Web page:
Tuesday, July 13, 2010

The Reliability of Historical Data

I've been writing up my research on presettlement forests in western New York, and one of the most frustrating things about this work is that there is a huge gap in the data and--obviously--no way to go back and correct it.

The land surveys I work with were done in 1811. Three out of four surveyors used the same sampling methods. But one of them--was he confused? too innovative?--did not collect one of two types of data. Specifically, what surveyors were expected to do was to find the corner of the property lots and then locate the closest tree to that corner. They would write down the species of that tree, its diameter, and where it stood in relation to the corner (distance and compass direction). Then they would also blaze the tree with the lot numbers (carve the numbers into the bark). This information was collected so that whoever bought the property could then go out and identify the boundaries of their land. Unless the tree was struck by lightning and went up in a blaze, this was a fairly reliable way of keeping track of property corners for at least a couple of decades. And it helps forest scientists 200 years later.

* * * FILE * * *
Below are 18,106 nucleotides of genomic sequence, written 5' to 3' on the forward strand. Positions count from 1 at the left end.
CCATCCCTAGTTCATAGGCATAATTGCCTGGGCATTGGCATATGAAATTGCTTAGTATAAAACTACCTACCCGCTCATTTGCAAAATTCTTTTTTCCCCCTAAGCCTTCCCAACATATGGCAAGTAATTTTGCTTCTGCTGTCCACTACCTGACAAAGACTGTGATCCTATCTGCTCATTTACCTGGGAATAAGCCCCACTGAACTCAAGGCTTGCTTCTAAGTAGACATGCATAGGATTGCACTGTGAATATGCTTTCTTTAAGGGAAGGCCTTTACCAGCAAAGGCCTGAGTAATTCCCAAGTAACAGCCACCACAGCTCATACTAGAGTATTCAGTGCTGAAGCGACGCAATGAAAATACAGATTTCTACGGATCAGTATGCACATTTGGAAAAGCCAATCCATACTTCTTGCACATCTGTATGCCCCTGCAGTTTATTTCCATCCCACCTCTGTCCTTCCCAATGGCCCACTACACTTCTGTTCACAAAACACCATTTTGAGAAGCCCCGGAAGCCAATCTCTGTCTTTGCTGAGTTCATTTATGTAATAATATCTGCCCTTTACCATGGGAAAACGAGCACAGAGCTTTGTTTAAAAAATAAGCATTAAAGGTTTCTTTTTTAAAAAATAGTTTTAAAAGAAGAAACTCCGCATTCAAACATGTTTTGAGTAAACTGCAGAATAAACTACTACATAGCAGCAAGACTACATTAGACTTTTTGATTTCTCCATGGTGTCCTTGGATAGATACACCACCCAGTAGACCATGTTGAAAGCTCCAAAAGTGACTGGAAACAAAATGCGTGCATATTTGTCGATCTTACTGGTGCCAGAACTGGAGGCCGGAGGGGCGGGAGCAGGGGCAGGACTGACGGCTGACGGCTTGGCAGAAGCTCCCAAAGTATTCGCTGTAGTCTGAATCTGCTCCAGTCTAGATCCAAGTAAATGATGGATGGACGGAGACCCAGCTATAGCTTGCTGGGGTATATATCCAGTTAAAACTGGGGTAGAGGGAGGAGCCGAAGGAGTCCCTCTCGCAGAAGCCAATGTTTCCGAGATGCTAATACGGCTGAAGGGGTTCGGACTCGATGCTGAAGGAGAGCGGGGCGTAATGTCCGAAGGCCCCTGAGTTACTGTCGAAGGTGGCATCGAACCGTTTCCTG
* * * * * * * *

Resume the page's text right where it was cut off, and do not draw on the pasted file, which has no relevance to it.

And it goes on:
But in the surveys I'm using, one surveyor did not record this information at all. Instead he had his team cut posts and set them in the ground at the lot corners. This sounds like a LOT more work than blazing a tree and taking down some notes. Moreover, the posts that he set were of ironwood--a small tree that is hard to cut but rots quickly. Those posts probably didn't stand for even a decade.

This is a common type of problem with historical data. It's full of gaps. It's not entirely reliable. It can't be checked! Or, in the case of historical records, it may have been gathered in a way that is difficult to reconcile with contemporary measures.

I read of an interesting example of using historical records which was recently published in the Journal of Geophysical Research. Woodworth (et al) made use of tidal gauge measurements in the Falkland Islands collected in the mid-19th century by the explorer James Clark Ross. They correlate these with other historical measurements of sea level and with contemporary measures based on satellite altimetry in order to construct a more long-term record of change in sea level.

What this historical data accomplishes is to show that the rate of sea level rise has been accelerating. In historical ecology, too, what the vegetation data show clearly is that there has been rapid change in the last 200 years but only slow changes in forest composition before that.

Historical data is gappy, but it's often good enough to demonstrate a key point.

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